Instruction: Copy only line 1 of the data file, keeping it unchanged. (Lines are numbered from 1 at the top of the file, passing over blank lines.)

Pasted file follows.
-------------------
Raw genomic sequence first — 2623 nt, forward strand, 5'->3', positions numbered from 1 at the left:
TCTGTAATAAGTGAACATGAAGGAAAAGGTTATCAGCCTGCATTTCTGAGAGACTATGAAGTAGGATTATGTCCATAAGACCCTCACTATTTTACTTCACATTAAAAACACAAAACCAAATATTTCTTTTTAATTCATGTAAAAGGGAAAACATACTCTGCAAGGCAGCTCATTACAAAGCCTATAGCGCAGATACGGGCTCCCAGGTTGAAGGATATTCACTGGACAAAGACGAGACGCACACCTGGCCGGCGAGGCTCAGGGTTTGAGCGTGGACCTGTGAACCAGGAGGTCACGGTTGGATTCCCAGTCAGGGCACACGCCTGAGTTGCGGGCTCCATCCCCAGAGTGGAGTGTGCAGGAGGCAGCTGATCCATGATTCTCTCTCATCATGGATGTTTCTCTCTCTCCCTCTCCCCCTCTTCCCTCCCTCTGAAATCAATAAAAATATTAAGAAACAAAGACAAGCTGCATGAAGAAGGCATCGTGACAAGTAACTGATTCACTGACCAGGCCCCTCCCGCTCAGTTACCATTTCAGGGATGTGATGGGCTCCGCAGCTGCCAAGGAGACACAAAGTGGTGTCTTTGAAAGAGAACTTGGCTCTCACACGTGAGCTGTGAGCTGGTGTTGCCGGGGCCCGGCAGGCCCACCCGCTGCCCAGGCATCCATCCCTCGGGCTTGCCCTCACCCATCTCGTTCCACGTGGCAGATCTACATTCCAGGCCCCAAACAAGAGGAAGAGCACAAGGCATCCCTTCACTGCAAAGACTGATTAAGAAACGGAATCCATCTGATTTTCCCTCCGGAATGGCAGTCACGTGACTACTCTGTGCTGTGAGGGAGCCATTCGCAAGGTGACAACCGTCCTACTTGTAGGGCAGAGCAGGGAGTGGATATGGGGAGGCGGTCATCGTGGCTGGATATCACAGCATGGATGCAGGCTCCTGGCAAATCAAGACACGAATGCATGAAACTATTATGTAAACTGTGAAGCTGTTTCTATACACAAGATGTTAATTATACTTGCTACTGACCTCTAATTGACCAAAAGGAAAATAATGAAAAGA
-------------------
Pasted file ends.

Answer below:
Raw genomic sequence first — 2623 nt, forward strand, 5'->3', positions numbered from 1 at the left: